Tri Nguyen, Synopsys
EETimes (1/22/2015 06:00 AM EST)
The USB 3.1 spec supports data rates up to 10 Gbits/second but poses new hurdles in link-layer design for chip designers, says an expert in the IP group at Synopsys.
In 2013, USB-IF released the USB 3.1 specification, fundamentally changing physical, link and protocol players to support maximum data rates doubled to with a 10 Gbits/second. The increased clock frequency, wider data path and new 128b132b data encoding presents real challenges in implementing the link layer.
In USB 3.1, the link layer is responsible for speed negotiation, establishing the connection, ensuring the successful packet exchange, error detection and recovery, and power management. At the PIPE4 interface between the controller and PHY, the clock frequency increases from 125 MHz to 312.5 MHz for 32-bit data width to support the 10 Gbits/s rate. The frequency is even higher for 16-bit and 8-bit PHY data widths.
With a USB 3.0 link, designers could manage, especially in FPGA prototypes, to have the entire internal link data path run at 125 MHz. With additional rules and a different scrambler for 10Gbit/s speeds, designers can no longer build a link data path running at 312.5 MHz at 32-bit. The solution is to reduce the clock speed and widen the main link datapath to 64-bit or 128-bit and create a separate PHY interface unit (PIU) logic that runs at the PHY clock.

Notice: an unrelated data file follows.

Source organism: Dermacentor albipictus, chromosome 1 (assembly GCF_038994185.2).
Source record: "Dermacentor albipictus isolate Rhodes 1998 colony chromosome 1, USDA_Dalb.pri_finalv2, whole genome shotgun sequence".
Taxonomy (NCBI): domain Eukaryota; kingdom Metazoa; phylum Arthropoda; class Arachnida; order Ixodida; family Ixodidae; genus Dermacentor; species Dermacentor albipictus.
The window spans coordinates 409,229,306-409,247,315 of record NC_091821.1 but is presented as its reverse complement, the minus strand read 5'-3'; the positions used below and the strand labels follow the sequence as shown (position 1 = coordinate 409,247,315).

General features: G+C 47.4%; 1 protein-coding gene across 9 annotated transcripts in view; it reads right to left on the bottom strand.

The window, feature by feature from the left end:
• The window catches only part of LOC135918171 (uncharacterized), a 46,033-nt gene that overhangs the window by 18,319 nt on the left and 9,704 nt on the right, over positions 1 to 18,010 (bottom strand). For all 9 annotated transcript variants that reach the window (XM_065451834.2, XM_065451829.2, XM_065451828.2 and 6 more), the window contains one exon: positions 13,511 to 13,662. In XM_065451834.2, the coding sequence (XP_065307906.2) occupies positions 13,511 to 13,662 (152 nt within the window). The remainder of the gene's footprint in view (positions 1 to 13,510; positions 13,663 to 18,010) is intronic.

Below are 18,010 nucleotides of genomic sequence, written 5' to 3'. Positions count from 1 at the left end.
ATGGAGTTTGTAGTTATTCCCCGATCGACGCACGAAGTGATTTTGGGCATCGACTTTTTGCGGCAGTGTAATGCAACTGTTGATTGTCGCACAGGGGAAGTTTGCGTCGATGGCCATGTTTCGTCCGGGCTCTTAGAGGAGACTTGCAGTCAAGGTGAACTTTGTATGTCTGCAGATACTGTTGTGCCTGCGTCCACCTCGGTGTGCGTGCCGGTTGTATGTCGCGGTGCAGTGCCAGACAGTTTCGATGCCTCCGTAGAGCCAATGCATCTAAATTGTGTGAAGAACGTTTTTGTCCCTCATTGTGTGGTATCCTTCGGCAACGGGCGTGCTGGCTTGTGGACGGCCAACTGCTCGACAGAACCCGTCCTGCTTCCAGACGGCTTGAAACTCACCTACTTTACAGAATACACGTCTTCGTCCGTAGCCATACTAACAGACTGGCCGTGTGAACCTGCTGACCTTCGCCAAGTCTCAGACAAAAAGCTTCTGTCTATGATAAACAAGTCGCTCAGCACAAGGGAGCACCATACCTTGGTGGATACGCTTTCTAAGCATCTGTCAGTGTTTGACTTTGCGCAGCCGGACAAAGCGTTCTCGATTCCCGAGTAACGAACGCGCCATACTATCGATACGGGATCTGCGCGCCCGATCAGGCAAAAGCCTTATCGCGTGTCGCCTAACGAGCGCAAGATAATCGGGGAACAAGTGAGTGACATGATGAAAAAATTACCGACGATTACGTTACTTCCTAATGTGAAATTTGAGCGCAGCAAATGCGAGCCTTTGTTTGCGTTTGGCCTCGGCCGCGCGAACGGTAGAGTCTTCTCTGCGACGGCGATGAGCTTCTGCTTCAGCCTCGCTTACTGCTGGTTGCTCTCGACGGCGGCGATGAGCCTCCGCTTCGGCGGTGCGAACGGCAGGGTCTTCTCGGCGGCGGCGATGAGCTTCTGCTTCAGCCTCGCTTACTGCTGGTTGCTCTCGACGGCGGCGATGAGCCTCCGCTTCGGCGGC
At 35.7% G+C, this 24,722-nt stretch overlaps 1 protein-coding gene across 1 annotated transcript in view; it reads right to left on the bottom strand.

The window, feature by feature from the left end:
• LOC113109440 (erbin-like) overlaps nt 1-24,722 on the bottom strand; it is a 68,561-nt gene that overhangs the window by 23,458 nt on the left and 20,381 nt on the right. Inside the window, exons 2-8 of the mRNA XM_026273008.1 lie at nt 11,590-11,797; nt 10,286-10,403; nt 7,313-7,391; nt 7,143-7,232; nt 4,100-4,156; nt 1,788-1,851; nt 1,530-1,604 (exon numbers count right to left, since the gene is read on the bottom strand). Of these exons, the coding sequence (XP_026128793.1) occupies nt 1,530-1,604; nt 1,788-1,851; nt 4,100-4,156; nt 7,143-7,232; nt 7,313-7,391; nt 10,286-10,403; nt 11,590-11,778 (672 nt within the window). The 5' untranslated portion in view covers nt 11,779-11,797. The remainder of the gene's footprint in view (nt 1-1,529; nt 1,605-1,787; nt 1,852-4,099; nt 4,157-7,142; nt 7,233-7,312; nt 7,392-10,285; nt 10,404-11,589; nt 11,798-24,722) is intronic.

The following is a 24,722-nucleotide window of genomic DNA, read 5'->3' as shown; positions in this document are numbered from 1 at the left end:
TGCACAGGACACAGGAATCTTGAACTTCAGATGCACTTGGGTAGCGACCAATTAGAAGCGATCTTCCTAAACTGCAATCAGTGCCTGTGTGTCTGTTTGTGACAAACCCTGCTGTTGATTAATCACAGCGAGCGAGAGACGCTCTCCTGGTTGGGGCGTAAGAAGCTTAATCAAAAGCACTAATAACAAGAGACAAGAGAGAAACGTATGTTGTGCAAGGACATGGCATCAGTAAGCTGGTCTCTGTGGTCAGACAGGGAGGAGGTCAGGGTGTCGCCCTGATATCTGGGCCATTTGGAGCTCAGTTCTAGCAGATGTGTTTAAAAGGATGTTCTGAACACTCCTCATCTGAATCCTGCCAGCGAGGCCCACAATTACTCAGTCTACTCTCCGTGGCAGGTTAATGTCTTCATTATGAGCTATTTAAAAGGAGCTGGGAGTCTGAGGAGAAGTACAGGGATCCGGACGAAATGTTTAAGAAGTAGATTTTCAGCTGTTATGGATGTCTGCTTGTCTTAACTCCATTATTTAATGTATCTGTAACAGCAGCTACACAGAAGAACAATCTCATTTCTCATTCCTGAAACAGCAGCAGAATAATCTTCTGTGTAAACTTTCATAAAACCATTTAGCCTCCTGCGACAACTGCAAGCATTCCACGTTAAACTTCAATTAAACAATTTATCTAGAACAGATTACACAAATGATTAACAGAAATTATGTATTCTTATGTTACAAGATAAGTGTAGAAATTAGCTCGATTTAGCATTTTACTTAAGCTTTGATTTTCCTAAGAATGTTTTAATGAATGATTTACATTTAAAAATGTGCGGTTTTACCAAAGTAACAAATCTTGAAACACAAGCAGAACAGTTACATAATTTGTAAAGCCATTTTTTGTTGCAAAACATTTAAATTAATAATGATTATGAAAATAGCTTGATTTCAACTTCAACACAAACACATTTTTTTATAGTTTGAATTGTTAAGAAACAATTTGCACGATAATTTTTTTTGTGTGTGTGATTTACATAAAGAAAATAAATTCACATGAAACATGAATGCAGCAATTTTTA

This PIU module is designed to transfer data between PHY clock and link clock. It also implements a PIPE4 protocol for all data widths (8-, 16-, and 32-bit) with a low number of combinational logic levels. While the link clock is reduced to 156.25 MHz for 64-bit, it is still higher than the 125 MHz clock for previous max 5 Gbit/s rate.
Click here to read more ...